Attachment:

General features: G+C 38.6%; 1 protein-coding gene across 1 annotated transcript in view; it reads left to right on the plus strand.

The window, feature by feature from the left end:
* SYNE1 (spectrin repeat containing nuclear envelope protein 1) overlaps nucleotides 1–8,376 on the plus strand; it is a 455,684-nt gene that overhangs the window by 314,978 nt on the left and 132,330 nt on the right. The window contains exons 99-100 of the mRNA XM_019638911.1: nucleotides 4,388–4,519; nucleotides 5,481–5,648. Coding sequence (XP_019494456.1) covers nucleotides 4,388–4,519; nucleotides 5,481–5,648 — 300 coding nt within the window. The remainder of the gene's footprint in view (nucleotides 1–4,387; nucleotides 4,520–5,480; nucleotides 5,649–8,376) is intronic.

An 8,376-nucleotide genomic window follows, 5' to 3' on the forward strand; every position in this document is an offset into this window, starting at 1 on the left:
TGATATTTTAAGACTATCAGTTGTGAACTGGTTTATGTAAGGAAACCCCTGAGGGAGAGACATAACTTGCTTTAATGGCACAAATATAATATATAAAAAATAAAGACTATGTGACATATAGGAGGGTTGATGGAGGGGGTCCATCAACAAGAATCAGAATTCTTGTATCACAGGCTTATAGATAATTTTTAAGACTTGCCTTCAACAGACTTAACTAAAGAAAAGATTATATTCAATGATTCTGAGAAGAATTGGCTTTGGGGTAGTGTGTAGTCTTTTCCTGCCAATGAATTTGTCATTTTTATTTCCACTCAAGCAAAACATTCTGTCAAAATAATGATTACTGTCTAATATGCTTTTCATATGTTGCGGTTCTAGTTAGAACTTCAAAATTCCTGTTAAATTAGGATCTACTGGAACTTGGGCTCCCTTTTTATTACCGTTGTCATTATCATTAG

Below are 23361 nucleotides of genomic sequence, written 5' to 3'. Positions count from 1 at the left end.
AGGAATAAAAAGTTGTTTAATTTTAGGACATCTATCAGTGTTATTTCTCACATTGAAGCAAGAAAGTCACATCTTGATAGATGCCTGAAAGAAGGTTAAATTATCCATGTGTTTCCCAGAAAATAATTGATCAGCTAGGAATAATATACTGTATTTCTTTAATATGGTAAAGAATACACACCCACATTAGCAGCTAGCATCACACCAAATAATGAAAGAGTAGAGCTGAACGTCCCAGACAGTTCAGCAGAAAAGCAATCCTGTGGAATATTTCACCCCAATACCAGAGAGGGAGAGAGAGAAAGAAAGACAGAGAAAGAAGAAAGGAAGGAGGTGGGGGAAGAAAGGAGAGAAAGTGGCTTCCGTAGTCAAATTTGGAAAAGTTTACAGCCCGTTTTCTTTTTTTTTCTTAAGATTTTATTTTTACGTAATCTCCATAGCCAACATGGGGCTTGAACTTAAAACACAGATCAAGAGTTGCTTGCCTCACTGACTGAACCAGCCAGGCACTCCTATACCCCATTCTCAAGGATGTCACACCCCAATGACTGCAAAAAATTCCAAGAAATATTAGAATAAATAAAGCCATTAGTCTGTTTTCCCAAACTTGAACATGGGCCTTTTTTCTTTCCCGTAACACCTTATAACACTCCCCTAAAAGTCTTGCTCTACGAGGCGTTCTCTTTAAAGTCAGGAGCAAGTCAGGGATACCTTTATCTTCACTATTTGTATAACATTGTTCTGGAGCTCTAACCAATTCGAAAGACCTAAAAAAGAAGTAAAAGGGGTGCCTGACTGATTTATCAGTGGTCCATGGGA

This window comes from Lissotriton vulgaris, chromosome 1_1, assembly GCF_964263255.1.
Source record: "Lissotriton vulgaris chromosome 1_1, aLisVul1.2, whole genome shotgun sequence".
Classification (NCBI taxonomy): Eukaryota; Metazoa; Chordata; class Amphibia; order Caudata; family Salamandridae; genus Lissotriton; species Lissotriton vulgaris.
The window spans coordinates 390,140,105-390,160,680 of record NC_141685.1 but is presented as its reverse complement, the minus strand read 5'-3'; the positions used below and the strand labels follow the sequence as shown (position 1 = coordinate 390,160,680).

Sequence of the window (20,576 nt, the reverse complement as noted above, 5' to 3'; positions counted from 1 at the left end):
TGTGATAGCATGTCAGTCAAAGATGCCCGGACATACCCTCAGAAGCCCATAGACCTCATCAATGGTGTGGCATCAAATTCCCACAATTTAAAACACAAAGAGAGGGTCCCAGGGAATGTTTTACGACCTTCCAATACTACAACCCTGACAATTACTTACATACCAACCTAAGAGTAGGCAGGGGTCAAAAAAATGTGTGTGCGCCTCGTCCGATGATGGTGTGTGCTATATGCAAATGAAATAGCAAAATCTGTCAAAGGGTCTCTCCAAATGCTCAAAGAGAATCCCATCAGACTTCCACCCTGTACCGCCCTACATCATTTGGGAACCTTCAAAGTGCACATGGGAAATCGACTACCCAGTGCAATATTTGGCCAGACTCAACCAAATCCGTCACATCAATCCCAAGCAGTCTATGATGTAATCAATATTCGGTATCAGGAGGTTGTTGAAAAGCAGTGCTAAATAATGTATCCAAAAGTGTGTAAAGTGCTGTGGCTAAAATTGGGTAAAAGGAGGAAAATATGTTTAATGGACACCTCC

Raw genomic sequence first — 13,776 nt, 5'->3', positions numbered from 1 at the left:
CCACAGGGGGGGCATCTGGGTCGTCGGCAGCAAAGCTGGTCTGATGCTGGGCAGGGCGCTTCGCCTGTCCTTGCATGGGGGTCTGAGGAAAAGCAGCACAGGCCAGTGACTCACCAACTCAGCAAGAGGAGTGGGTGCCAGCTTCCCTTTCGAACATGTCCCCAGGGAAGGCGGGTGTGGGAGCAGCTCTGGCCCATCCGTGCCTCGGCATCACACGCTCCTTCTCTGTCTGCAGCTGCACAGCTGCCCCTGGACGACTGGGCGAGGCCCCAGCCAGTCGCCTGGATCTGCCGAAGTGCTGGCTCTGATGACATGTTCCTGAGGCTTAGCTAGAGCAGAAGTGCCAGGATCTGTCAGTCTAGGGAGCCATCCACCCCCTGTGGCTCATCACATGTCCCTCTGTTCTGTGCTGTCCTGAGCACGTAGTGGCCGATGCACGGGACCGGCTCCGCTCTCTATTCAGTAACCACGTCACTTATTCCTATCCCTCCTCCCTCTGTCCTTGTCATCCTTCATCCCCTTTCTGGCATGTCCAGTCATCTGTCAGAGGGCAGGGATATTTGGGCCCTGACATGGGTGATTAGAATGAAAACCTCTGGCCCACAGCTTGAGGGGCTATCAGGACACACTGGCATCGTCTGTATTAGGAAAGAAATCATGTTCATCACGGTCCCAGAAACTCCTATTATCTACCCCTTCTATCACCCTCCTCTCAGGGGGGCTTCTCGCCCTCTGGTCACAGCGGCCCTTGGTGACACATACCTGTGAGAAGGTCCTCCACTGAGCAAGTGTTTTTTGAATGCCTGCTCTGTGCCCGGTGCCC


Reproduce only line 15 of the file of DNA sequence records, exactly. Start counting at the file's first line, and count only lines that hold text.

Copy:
CCACAGGGGGGGCATCTGGGTCGTCGGCAGCAAAGCTGGTCTGATGCTGGGCAGGGCGCTTCGCCTGTCCTTGCATGGGGGTCTGAGGAAAAGCAGCACAGGCCAGTGACTCACCAACTCAGCAAGAGGAGTGGGTGCCAGCTTCCCTTTCGAACATGTCCCCAGGGAAGGCGGGTGTGGGAGCAGCTCTGGCCCATCCGTGCCTCGGCATCACACGCTCCTTCTCTGTCTGCAGCTGCACAGCTGCCCCTGGACGACTGGGCGAGGCCCCAGCCAGTCGCCTGGATCTGCCGAAGTGCTGGCTCTGATGACATGTTCCTGAGGCTTAGCTAGAGCAGAAGTGCCAGGATCTGTCAGTCTAGGGAGCCATCCACCCCCTGTGGCTCATCACATGTCCCTCTGTTCTGTGCTGTCCTGAGCACGTAGTGGCCGATGCACGGGACCGGCTCCGCTCTCTATTCAGTAACCACGTCACTTATTCCTATCCCTCCTCCCTCTGTCCTTGTCATCCTTCATCCCCTTTCTGGCATGTCCAGTCATCTGTCAGAGGGCAGGGATATTTGGGCCCTGACATGGGTGATTAGAATGAAAACCTCTGGCCCACAGCTTGAGGGGCTATCAGGACACACTGGCATCGTCTGTATTAGGAAAGAAATCATGTTCATCACGGTCCCAGAAACTCCTATTATCTACCCCTTCTATCACCCTCCTCTCAGGGGGGCTTCTCGCCCTCTGGTCACAGCGGCCCTTGGTGACACATACCTGTGAGAAGGTCCTCCACTGAGCAAGTGTTTTTTGAATGCCTGCTCTGTGCCCGGTGCCC